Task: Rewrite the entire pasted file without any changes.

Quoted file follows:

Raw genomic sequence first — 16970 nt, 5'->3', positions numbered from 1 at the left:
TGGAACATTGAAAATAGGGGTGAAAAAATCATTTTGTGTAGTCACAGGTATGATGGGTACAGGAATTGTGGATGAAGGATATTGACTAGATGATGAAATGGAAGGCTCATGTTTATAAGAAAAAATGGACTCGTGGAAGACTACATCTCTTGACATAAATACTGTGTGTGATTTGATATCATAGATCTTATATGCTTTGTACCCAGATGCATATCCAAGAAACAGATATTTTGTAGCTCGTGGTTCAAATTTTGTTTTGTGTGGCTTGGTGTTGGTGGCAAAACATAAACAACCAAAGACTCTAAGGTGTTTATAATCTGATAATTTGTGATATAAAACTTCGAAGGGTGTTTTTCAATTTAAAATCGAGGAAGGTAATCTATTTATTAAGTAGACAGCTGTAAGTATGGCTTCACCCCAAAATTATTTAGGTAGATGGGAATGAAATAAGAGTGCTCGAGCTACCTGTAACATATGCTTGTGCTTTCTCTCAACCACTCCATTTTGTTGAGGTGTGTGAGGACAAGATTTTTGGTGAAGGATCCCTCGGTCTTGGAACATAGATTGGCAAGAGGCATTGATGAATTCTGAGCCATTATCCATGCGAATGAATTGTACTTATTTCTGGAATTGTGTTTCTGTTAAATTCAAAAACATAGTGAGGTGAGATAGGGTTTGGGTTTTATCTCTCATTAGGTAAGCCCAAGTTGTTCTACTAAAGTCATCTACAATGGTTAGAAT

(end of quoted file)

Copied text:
Raw genomic sequence first — 16970 nt, 5'->3', positions numbered from 1 at the left:
TGGAACATTGAAAATAGGGGTGAAAAAATCATTTTGTGTAGTCACAGGTATGATGGGTACAGGAATTGTGGATGAAGGATATTGACTAGATGATGAAATGGAAGGCTCATGTTTATAAGAAAAAATGGACTCGTGGAAGACTACATCTCTTGACATAAATACTGTGTGTGATTTGATATCATAGATCTTATATGCTTTGTACCCAGATGCATATCCAAGAAACAGATATTTTGTAGCTCGTGGTTCAAATTTTGTTTTGTGTGGCTTGGTGTTGGTGGCAAAACATAAACAACCAAAGACTCTAAGGTGTTTATAATCTGATAATTTGTGATATAAAACTTCGAAGGGTGTTTTTCAATTTAAAATCGAGGAAGGTAATCTATTTATTAAGTAGACAGCTGTAAGTATGGCTTCACCCCAAAATTATTTAGGTAGATGGGAATGAAATAAGAGTGCTCGAGCTACCTGTAACATATGCTTGTGCTTTCTCTCAACCACTCCATTTTGTTGAGGTGTGTGAGGACAAGATTTTTGGTGAAGGATCCCTCGGTCTTGGAACATAGATTGGCAAGAGGCATTGATGAATTCTGAGCCATTATCCATGCGAATGAATTGTACTTATTTCTGGAATTGTGTTTCTGTTAAATTCAAAAACATAGTGAGGTGAGATAGGGTTTGGGTTTTATCTCTCATTAGGTAAGCCCAAGTTGTTCTACTAAAGTCATCTACAATGGTTAGAAT